THE BABADOOK (NC16)
Horror/94 minutes/Opens today
Widow Amelia (Essie Davis) finds herself unable to cope with the tantrums and violent behaviour of her son, Samuel (Noah Wiseman). One day, she finds a strange red pop-up book on her son's shelf and reads it to him. It turns out to be a tale about a monster, the Babadook, who asks to be let into homes with a rap on the door - the sound of which gives the creature its name.
It would be easy to call this a thinking person's horror film, but that would be to deny its many deliciously visceral moments of flesh-crawling terror.
Australian writer-director Jennifer Kent employs every tool to create a sustained mood of dread, from the grey, washed-out palette that recalls Scotland at its most damp and most Gothic, to the faces of the mother and son: hers looks drained of colour, as if she was already dead, while his has the young-old look of a child who has seen too much.
Samuel's fixation on the creature in the storybook and the bad behaviour that springs from it put a heavy strain on his mother's love for him. At the heart of the story is the question: How does a mother love an unlovable child?
And, as in many psychological dramas, there is suspense over whether the Babadook is real or imagined.
Kent is wonderfully unsentimental. This is how you know that this is not going to be a typical Hollywood product.
At no point does Samuel do anything cute or cloying, so as to justify his care.
He is not blond or cherubic of face, and he is unrelentingly odd. He shows the signs of a budding sociopath.
His quirks drive his mother almost to madness and nearly out of a job.
But protect him she must, even if she must sacrifice her sanity for it. That one-way relationship, at once powerful and draining, elevates this work.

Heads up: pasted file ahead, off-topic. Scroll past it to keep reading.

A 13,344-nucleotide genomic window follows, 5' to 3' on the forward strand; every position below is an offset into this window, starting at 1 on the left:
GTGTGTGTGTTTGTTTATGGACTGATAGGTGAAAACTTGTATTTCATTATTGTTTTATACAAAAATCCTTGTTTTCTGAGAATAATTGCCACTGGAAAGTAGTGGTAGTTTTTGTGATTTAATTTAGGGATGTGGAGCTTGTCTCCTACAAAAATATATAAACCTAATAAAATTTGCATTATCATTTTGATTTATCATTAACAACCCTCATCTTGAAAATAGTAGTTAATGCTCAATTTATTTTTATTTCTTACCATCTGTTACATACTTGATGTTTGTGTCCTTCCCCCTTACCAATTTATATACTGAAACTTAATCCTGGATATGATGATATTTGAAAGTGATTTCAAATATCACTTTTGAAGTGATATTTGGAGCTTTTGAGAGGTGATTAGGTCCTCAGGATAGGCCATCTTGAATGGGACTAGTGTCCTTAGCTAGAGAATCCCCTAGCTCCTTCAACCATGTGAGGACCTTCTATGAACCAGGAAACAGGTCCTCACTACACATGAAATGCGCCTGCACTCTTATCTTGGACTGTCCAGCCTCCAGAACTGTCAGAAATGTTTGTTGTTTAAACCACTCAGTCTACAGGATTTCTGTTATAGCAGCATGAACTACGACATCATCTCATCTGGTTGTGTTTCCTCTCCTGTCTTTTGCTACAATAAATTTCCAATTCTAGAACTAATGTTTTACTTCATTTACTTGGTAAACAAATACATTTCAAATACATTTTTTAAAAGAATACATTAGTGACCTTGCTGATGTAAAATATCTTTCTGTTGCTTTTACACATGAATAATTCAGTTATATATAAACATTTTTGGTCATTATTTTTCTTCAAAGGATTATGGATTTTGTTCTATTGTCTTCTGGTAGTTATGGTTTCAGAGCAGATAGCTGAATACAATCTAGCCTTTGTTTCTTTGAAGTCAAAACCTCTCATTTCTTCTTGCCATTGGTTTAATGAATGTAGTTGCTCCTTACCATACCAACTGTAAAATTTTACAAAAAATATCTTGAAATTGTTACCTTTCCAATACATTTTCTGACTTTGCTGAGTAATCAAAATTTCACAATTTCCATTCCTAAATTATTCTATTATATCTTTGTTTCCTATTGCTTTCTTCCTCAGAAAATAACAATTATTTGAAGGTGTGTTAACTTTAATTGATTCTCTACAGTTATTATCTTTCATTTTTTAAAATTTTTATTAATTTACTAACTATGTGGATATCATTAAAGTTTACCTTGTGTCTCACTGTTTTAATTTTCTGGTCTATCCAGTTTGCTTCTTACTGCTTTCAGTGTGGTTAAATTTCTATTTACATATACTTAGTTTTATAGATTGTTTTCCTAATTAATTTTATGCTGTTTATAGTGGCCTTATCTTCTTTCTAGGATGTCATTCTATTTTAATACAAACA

Davis, in particular, gives a heartrending performance as a mother driven to the edge.
Amelia is sleep-deprived, exhausted, at her wits' end, a woman torn between her duty to her son and her need for self-preservation, and Davis conveys that internal conflict beautifully.
Six horror films that will spook you
Australian film-maker Jennifer Kent's debut feature, The Babadook, has garnered a perfect 100 per cent score on website Rotten Tomatoes from all 24 critics surveyed. Here are six more horror flicks The Straits Times' Life! reviewer John Lui thinks are at the top of the class.
Dog Soldiers (2002)
A British movie directed by the master of action-thrillers, Neil Marshall. A werewolf film with a Vietnam war movie feel.
The Descent (2005)
Another Marshall movie, about a group of women who go cave exploring, become trapped, then encounter underground creatures. Defines claustrophobia.
The Silence Of The Lambs (1991)
Unforgettable performances by Anthony Hopkins as the cannibal Hannibal Lecter and Jodie Foster as the Federal Bureau of Investigation cadet Clarice Starling make this one a classic of creepiness.
The Woman In Black (2012)
In this ghost movie starring Daniel Radcliffe, the use of deep shadow lets the viewer's own idea of ghoulies run wild.
28 Days Later (2002)
Takes the zombie apocalypse idea to new, fresh places, replacing the usual American gung-ho survival mode with British fatalism.
The Devil's Backbone (2001)
Director Guillermo del Toro filled his child-centred piece - about a boy and his nightmares of a bomb and dead children - with Gothic Spanish-Mexican creepiness.
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